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New Jersey Family Law Attorneys
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Understanding Equitable Distribution in New Jersey Divorce

If you divorce in New Jersey, one of the first things to understand is the concept of equitable distribution. This is the distribution of property, assets and debt obligations that the court uses when divvying up marital property during a divorce.

As our Freehold divorce lawyers can explain, equitable distribution is not always a 50-50 split. The goal is to divide property in a way that is most fair – not what is most even. It could mean that one party gets all of one thing and the other gets all of something else. It could mean dividing assets 70-30. It truly depends on the individual couple’s circumstances.

Courts will need to determine three main things before equitably distributing property:

  • Which property and/or assets are subject to consideration for distribution.
  • The value of eligible assets.
  • How to allocate them between parties in a way that is most equitable.

Which Assets are Eligible?

Assets that are subject to equitable distribution include things like a marital home, bank accounts, cars, a business, pensions, bonuses, stock options and more. There are some exceptions, but generally, property acquired by either or both spouses from the time of the marriage to the date of the divorce filing is going to be considered for equitable distribution.

Separate property, on the other hand, is usually property that is acquired by one spouse prior to marriage. It can also include property that was acquired during the union if it was an inheritance or gift from a third party. It might also be property that was obtained after the divorce complaint was filed. Keep in mind though: If separate property is improved during the marriage, it could be counted as marital property. Similarly, if one spouse purchased a house prior to marriage but the two of you resided there during your marriage, this can create a grey area that the court will have to carefully consider.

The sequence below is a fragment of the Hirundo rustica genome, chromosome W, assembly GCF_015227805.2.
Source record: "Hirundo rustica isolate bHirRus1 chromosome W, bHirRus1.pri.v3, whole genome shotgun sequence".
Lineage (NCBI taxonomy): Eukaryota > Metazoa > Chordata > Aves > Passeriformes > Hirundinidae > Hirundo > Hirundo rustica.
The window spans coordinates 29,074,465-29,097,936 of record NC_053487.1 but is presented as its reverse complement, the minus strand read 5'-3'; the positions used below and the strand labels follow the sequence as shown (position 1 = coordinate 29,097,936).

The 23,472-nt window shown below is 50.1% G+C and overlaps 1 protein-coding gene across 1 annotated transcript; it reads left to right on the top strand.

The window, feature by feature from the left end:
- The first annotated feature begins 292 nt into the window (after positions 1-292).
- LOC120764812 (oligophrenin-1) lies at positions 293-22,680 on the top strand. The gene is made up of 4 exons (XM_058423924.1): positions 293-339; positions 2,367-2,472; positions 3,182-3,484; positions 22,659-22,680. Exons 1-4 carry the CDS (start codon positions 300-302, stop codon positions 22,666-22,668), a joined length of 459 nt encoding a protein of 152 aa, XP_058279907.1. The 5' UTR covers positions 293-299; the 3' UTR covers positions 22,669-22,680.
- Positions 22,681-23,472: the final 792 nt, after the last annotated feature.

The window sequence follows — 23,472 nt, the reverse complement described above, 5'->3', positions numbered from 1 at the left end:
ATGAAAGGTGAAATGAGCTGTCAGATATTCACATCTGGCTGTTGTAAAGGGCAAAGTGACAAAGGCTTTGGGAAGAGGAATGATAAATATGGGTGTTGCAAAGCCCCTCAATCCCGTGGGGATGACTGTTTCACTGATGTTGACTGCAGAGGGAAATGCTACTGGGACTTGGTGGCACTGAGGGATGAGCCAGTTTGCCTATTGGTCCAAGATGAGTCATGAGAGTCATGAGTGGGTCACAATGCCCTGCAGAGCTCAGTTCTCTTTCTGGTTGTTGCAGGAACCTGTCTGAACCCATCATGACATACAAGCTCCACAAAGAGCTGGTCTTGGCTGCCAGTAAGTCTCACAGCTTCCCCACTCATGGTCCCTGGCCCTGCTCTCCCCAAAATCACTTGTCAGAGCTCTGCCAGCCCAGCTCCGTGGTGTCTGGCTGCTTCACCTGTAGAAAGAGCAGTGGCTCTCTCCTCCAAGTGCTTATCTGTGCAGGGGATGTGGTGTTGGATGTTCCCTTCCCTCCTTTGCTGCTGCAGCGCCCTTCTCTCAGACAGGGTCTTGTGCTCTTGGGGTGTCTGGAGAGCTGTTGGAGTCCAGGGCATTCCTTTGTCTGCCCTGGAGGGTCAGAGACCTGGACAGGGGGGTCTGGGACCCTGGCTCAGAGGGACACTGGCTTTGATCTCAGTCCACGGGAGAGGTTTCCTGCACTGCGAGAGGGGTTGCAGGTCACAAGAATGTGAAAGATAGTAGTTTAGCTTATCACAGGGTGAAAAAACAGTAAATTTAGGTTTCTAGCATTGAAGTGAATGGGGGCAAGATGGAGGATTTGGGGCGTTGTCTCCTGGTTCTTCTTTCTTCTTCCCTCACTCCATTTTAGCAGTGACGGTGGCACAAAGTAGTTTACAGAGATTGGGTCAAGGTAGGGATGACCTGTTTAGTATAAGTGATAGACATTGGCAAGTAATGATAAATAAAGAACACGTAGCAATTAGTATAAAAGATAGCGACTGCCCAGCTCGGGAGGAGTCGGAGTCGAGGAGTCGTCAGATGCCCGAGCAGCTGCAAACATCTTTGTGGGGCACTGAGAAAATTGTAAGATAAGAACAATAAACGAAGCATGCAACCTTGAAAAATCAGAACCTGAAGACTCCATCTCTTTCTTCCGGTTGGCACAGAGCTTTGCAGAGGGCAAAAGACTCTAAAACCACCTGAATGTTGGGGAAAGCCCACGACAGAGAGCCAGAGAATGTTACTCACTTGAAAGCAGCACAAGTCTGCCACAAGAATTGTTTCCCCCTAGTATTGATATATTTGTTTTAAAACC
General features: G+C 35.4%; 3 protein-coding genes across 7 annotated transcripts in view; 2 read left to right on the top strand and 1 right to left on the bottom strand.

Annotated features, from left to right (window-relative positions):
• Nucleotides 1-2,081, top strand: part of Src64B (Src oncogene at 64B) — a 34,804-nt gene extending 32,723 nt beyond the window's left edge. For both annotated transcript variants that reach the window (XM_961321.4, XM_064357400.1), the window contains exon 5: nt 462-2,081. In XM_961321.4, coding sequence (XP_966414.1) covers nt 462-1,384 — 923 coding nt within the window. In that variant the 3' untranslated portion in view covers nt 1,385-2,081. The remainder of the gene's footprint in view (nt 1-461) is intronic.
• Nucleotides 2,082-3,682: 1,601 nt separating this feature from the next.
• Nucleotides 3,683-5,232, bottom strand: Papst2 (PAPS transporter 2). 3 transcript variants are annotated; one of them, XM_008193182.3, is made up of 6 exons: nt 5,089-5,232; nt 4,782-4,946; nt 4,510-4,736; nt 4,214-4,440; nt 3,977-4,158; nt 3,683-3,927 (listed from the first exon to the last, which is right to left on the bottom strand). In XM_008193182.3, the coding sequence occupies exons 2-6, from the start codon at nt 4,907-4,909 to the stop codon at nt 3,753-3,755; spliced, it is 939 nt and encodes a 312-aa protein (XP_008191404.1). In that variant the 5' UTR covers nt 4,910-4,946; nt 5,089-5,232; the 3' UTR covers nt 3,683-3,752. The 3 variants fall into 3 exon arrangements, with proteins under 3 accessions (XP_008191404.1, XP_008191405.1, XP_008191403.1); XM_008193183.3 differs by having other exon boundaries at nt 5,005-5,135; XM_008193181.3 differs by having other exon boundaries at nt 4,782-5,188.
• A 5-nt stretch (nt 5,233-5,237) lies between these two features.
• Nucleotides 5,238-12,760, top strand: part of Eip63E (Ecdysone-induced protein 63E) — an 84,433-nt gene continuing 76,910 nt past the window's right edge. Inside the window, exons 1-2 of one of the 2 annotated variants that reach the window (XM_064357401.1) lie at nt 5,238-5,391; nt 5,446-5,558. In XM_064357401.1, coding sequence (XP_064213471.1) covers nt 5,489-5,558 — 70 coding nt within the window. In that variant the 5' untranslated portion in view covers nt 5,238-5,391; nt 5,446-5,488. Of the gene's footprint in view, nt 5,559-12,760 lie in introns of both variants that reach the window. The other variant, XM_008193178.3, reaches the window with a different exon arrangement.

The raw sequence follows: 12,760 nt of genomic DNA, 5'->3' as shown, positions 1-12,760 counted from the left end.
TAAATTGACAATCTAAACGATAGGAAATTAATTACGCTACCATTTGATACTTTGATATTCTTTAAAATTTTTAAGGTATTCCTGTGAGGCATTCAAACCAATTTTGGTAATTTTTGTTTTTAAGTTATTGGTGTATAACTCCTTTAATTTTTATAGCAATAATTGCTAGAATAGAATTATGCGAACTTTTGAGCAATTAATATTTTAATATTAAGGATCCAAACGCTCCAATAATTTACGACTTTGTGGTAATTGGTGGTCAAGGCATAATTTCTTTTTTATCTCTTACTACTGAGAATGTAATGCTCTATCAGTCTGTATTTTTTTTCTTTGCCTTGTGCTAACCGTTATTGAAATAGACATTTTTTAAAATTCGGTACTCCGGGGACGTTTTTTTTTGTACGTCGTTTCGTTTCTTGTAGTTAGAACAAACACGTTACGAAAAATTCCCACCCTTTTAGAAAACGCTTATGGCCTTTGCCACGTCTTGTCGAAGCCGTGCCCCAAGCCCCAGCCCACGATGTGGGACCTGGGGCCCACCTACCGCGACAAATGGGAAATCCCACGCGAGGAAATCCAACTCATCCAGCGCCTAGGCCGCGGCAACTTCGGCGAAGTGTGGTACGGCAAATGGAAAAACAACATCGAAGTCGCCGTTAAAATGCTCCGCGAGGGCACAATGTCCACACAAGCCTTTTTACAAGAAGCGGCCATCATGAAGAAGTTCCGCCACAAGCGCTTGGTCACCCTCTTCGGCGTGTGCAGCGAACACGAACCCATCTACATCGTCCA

How Much is it Worth?

Examining the value of marital property is the next step of equitable distribution. Sometimes, that’s a fairly simple process: We can look at your bank statements, sales or purchase records, etc. In other cases, though, it’s a bit more complicated. Your divorce lawyer may recommend hiring an appraiser or accountant or tax specialist to ascertain the value of certain benefits, stocks or owned businesses.

Beyond the “book value” (purchase price minus depreciation value) of an asset, there is also the replacement value (how much it would cost to obtain a new version of that asset) and finally the sentimental value. Assigning sentimental value can be complicated because it considers how one or both of you feels about a particular asset. One of you may feel entitled to it, but if the other spouse has sentimental value attached to the asset, the value may go up.

Who Gets What?

New Jersey family law judges have broad discretion when it comes to how assets should be divided in a divorce. N.J.S.A. § 2A:34-23.1 is the state’s equitable distribution statute and spells out the criteria for equitable distribution. Factors that will be considered:

  • The length of the marriage.
  • The physical/emotional health and age of both spouses.
  • The income/property both brought into the marriage.
  • The couple’s standard of living during the marriage.
  • Any written agreements the spouses made before or during the marriage (prenuptial/postnuptial agreements).
  • Economic circumstances of each at the time of property division.
  • Income and earning capacity of both spouses.
  • Contribution of each party to the education, training or earning power of the other.
  • Contribution of each spouse to the acquiring, dissipating, preserving, depreciation/appreciation of the marital property value.
  • Contribution of one spouse as a homemaker and/or extent to which career goals were deferred.
  • Any tax consequences of the proposed distribution.
  • The need of the parent with physical custody of a child to own/occupy the marital residence and/or the household effects.
  • Both parties’ debts and liabilities.

This is by no means a list that is exhaustive. The court can consider any factor that it deems relevant. This is why it is critical to hire a Freehold divorce lawyer who is experienced in property distribution cases, one who will fight to ensure the division is truly equitable and in your best interests.

Contact us at (732) 810-0034 or email us through our website.

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